With pending rate hikes, interest rate caps set to pay to CRE borrowers
- April 29, 2022
Hedging and Capital Markets
Real Estate | Kennett Square, PA
Hedging and Capital Markets
Real Estate | Kennett Square, PA
SummaryWith the Federal Reserve set to raise rates this week, and the market pricing in additional increases in June and throughout the remainder of this year, base rates like SOFR and LIBOR are likely to rise in lockstep. If these hikes occur as predicted, many interest rate caps will begin paying out to borrowers. This piece discusses logistical considerations to prepare for those payments.
- The market is currently pricing in a 50 basis point hike from the Fed this week, another 75 bps hike at the June 15 meeting, and additional hikes through the end of the year and beginning of 2023.
- SOFR and LIBOR will likely follow suit, resulting in many of the interest rate caps purchased by commercial real estate borrowers to begin paying out.
- Borrowers should work with Chatham to review their cap documentation and coordinate with lenders to ensure that they are set up to receive those payments promptly.
With these payments coming, CRE borrowers should be aware of the logistical steps that may be involved in ensuring that they receive the payments owed on their caps:
- Wiring instructions: For many of the caps we’ve purchased, borrower wiring instructions for receiving cap payments were not available upfront, meaning that dealer banks may not know where to send cap payments. It is also common for wiring instructions provided at the cap purchase to be outdated and incorrect. Cap purchasers should review their trade documentation to see if the wiring instructions were provided to the cap provider and if they are still accurate. If not, they should reach out to the cap provider to furnish accurate instructions.
- Lender involvement: Most interest rate caps that we arrange are purchased to satisfy lender requirements, with the caps assigned to the lender, and the lender specifying the wiring instructions for any payments received on the cap. In these situations, cap purchasers will need to coordinate with their lender to confirm the appropriate wiring instructions before providing them to the cap seller.
- Application of payments: If a cap is lender-required and pays into a lender-controlled account, there are two different ways a borrower may receive the benefit of this payment. Some lenders/servicers may deduct the cap payment directly from the current interest payment statement, leaving the borrower with an interest payment that is net of any payment the lender receives on the cap. Other lenders/servicers may invoice the borrower the full interest expense for a given period without the benefit of the cap, and then reimburse them for the cap payment separately (perhaps in the next month’s interest statement). In speaking with a few lenders/servicers anecdotally, many may prefer the latter approach, but we’ve spoken to enough others to know that there is still uncertainty in some cases as to how this may work. The choice of one approach over the other won’t ultimately impact the net interest payment made by the borrower, but it would affect the timing of cashflows, and some borrowers may prefer to be aware of this.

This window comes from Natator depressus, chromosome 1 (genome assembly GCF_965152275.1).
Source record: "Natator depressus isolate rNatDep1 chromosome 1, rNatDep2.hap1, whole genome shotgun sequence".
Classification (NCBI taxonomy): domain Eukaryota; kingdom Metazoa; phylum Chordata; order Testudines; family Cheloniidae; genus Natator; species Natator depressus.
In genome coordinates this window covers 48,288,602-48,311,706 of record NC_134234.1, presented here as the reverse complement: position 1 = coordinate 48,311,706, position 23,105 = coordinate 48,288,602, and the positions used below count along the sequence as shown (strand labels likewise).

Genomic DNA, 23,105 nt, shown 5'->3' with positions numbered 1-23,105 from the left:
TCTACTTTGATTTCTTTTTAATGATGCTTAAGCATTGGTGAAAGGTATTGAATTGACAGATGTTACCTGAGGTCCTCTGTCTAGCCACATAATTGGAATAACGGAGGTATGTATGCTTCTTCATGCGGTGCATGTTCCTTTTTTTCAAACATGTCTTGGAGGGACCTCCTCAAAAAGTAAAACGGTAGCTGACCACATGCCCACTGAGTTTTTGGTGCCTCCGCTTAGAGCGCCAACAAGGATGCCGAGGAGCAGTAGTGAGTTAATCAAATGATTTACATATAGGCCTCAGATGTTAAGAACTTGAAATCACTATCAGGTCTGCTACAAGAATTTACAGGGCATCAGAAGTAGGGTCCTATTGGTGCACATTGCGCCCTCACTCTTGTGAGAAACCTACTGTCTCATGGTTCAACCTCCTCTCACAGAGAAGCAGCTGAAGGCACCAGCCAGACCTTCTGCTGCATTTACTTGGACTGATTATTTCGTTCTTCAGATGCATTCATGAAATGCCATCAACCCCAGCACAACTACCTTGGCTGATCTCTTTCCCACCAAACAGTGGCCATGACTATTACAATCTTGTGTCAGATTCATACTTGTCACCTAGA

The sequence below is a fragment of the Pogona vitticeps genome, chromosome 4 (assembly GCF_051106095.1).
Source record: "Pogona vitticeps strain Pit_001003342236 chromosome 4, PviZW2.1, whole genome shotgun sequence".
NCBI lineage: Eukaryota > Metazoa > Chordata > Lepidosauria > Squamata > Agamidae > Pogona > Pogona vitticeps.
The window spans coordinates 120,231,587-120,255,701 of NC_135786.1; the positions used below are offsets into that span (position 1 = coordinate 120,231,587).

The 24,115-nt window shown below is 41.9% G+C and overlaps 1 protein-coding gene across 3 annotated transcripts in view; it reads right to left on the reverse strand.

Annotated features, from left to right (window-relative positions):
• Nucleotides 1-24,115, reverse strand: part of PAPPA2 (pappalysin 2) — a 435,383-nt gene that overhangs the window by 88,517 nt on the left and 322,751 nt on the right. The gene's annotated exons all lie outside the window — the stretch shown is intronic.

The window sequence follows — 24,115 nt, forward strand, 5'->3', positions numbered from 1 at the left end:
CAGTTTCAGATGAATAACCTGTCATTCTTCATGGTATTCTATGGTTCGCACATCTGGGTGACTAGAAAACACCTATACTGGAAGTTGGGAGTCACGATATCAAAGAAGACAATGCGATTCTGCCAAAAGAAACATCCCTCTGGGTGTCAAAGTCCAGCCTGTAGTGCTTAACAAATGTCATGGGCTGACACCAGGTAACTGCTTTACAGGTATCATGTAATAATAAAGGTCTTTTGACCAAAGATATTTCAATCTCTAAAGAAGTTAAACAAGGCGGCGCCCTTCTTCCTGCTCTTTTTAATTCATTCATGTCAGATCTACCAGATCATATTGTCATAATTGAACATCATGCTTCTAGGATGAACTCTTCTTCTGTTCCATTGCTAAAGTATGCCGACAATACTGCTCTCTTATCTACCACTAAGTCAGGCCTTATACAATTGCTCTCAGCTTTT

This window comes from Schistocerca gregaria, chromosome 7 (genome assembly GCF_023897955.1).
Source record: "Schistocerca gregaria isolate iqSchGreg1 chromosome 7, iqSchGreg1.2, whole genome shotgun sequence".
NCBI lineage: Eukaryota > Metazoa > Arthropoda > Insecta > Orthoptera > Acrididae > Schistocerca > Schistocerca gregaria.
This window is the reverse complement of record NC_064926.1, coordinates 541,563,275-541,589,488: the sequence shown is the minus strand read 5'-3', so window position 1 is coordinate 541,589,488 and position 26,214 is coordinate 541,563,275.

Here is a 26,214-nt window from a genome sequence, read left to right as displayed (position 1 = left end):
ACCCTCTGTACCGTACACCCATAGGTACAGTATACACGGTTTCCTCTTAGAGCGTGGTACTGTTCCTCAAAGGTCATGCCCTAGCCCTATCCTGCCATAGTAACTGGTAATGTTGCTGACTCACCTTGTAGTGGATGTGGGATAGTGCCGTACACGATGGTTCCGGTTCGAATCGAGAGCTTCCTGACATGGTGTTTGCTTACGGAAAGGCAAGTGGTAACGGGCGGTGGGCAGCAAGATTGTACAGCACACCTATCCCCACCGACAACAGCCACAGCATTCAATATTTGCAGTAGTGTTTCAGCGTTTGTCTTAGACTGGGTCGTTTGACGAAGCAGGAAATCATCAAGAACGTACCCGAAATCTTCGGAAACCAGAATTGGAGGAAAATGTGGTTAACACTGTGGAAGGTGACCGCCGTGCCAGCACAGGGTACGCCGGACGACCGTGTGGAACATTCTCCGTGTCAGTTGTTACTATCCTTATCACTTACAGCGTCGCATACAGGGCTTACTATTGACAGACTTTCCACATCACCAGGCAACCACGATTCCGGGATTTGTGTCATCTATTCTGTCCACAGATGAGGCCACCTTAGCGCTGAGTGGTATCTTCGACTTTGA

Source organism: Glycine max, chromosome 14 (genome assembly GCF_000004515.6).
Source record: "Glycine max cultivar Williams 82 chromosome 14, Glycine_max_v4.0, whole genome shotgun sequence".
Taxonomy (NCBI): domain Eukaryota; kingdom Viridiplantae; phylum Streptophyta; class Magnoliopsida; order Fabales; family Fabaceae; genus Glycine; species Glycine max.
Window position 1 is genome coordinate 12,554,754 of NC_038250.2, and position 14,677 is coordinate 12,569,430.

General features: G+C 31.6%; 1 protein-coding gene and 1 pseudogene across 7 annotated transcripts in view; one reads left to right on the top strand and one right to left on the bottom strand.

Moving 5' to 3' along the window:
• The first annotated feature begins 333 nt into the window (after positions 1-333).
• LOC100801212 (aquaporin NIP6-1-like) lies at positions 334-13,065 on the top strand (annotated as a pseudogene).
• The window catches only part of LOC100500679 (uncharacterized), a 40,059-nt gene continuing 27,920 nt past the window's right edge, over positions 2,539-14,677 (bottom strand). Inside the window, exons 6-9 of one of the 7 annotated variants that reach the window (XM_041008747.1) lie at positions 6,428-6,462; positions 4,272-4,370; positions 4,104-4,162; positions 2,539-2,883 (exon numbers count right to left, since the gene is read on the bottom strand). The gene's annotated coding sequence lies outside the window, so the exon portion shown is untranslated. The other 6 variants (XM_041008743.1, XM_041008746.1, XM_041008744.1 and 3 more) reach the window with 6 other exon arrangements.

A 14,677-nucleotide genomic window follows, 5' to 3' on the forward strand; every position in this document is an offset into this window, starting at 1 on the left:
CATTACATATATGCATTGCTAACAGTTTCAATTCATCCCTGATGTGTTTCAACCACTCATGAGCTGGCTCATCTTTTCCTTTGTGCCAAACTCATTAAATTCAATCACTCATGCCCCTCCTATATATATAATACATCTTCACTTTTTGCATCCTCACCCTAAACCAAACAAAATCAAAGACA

In the coming weeks, we’ll be reaching out to clients with caps that may start to pay out to ensure that they’re set up to receive those payments in a timely and accurate manner. Nevertheless, please don’t hesitate to reach out to us with any questions that you might have.
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Chatham Hedging Advisors, LLC (CHA) is a subsidiary of Chatham Financial Corp. and provides hedge advisory, accounting and execution services related to swap transactions in the United States. CHA is registered with the Commodity Futures Trading Commission (CFTC) as a commodity trading advisor and is a member of the National Futures Association (NFA); however, neither the CFTC nor the NFA have passed upon the merits of participating in any advisory services offered by CHA. For further information, please visit chathamfinancial.com/legal-notices.
Transactions in over-the-counter derivatives (or “swaps”) have significant risks, including, but not limited to, substantial risk of loss. You should consult your own business, legal, tax and accounting advisers with respect to proposed swap transaction and you should refrain from entering into any swap transaction unless you have fully understood the terms and risks of the transaction, including the extent of your potential risk of loss. This material has been prepared by a sales or trading employee or agent of Chatham Hedging Advisors and could be deemed a solicitation for entering into a derivatives transaction. This material is not a research report prepared by Chatham Hedging Advisors. If you are not an experienced user of the derivatives markets, capable of making independent trading decisions, then you should not rely solely on this communication in making trading decisions. All rights reserved.22-0118
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